Fancy Colored Diamond Market Review

An Image of Fancy Colored Diamonds

 The global market for fancy color diamonds is witnessing significant growth, driven by increasing demand from passionate collectors of high-end jewelry and individual investors. This market review by the Fancy Color Research Foundation aims to provide a concise overview of the current state of the fancy color diamond market, analyzing its unique qualities, jeweler approaches, and the remaining timeline for diamond mining.

Covering a wide range of topics, the report explores the history of fancy color diamonds, proper methods for visual analysis, and the challenges they face at auctions. It also discusses manufacturing trends, different diamond categories, and the appropriate approach for retailers when discussing rarity. For the first time, the report unveils the actual size of the wholesale market in terms of dollar amount and explains the price behavior across various weight groups.

Additionally, the report examines advanced grading approaches transforming trading and retail practices for these extraordinary gems. It also analyzes the key challenges and opportunities in the industry, addressing the threats faced by the fancy color diamond market.

With its comprehensive insights, this report provides valuable information for stakeholders, enabling them to navigate the dynamic landscape of the growing fancy-color diamond market.


 Fancy color diamonds have been coveted throughout history for their rare and exotic hues. Some of the earliest records of these gems date back to the 6th century when diamonds from the Golconda mine in India were highly prized for their colorless clarity and occasional pink, blue, and yellow hues. These diamonds were incorporated into the jewels of royalty and aristocrats, including the famous Hope Diamond and many other important gems.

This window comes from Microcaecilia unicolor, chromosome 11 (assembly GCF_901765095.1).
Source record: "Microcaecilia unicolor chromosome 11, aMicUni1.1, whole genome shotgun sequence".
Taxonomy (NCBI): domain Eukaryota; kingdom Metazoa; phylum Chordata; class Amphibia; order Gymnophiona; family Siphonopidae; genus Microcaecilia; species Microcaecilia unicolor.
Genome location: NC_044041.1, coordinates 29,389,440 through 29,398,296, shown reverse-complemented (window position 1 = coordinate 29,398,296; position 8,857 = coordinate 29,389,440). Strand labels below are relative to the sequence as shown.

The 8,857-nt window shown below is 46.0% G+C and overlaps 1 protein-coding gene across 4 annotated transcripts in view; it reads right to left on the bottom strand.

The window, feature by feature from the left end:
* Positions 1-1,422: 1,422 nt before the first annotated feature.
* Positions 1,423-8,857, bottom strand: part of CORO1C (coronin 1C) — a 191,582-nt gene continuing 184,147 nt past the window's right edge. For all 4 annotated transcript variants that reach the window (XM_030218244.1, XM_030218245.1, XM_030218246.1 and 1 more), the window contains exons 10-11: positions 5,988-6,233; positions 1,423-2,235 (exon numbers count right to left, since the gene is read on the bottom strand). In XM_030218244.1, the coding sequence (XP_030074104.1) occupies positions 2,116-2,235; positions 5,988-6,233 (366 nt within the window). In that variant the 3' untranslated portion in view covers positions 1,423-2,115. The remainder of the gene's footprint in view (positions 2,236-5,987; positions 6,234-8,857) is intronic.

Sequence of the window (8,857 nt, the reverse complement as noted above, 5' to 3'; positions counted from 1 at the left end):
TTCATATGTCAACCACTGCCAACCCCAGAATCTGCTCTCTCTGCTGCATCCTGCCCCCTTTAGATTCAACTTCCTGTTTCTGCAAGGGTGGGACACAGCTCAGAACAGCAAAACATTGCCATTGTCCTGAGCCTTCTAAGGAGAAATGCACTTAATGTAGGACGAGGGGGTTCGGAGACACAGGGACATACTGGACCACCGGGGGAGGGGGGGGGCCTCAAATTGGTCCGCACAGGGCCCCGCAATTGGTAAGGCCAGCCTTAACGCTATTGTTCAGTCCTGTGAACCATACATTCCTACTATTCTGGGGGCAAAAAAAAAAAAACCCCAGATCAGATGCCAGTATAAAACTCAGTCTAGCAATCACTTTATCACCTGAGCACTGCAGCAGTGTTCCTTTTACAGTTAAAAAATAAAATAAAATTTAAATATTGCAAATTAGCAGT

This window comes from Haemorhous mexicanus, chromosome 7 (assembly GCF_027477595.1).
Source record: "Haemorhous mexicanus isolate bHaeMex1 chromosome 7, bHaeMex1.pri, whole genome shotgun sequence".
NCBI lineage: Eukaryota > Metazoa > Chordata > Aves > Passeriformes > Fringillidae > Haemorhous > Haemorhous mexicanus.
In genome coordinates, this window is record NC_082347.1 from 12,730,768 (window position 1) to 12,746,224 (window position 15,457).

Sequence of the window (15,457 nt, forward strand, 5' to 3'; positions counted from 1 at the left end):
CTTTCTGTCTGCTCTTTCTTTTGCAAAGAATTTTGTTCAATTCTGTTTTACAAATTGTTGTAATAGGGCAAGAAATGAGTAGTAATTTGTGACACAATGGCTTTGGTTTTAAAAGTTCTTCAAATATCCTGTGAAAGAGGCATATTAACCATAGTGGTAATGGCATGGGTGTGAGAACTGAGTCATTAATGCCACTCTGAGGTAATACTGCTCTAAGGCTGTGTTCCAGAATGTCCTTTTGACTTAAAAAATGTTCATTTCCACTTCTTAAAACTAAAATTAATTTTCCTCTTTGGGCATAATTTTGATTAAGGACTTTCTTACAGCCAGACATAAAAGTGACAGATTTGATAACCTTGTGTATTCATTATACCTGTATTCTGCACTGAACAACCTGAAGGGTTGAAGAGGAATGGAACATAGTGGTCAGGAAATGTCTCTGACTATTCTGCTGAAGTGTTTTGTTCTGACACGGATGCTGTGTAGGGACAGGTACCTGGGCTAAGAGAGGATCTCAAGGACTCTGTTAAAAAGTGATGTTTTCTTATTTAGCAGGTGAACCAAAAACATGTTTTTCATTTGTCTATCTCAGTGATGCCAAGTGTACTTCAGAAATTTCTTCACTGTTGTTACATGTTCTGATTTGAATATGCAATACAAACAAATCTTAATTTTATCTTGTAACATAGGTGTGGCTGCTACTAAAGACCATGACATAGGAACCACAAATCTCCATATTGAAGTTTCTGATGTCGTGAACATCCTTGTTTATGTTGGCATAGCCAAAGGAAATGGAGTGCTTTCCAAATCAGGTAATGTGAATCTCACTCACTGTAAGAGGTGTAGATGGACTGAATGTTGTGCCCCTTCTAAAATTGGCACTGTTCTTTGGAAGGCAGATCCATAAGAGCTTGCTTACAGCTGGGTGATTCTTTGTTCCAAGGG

Throughout the centuries, fancy color diamonds continued to capture the attention of the world’s most wealthy and powerful individuals. In the 18th and 19th centuries, diamonds in shades of pink, blue, and green were highly valued, and many of these gems were set into exquisite pieces of jewelry worn by aristocrats. For example, the Grand Duchess Vladimir Tiara, created in the early 1900s, features numerous pink and white diamonds and was worn by the Romanovs, the ruling family of Russia. The Patiala Necklace (with a large vivid yellow center) was a necklace designed & made by the Cartier S.A. in 1928.

In the mid-20th century, fancy color diamonds became increasingly popular, with yellow diamonds in particular gaining attention. In 1961, the largest known yellow diamond at the time, the Tiffany Yellow Diamond, appeared in the iconic movie Breakfast At Tiffany’s and was the first ever fancy color diamond on the silver screen.

During the 1970s and 1980s, the market for fancy-color diamonds saw notable growth. Independent jewelers played a significant role in selling these rare diamonds to high-profile figures, including the Saudi royal family, the Sultan of Brunei (who still holds the world’s largest fancy color diamond collection), and other Middle Eastern leaders. Meanwhile, in the Western hemisphere, affluent industrialists and celebrities like Paul and Bunny Mellon, the Horten Family, Elizabeth Taylor, the Wallis Simpson family, and many more sought out these elusive diamonds without fully grasping their rarity or investment potential.

Privately owned jewelers played a crucial role in facilitating these sales, with many emerging from wholesale backgrounds and gaining a competitive advantage over larger brands as they made these multimillion-dollar purchases and sales by themselves while sharing the most intimate secrets of their clients. These visionaries became the founding fathers of the fancy color diamond history. Among them were esteemed names like Shlomo and Aliza Moussaieff, Laurence Graff, and David Morris from London; Harry Winston, Oscar Heyman, and Fred Leighton from New York; Alexander Reza from Paris; Maria Gaspari and the Bulgari family from Italy; Chopard, Mouawad, Chatila and the Gol Brothers from Geneva, Ephraim Zion from Hong Kong among many others who are not mentioned here. Moving into the 1980s and 1990s, pink diamonds experienced a surge in popularity. The fame of the Hancock Red (1987) paved the way to multimillion-dollar per carat prices paid for rare fancy color diamonds. Pink diamonds from the Argyle mine in Western Australia, particularly the vivid pink and red varieties, captured the attention of collectors and became highly sought-after. During the 1980s, Japanese collectors, known for their affinity for blue fancy color diamonds, also entered the diamond collectibles market, further fueling its growth.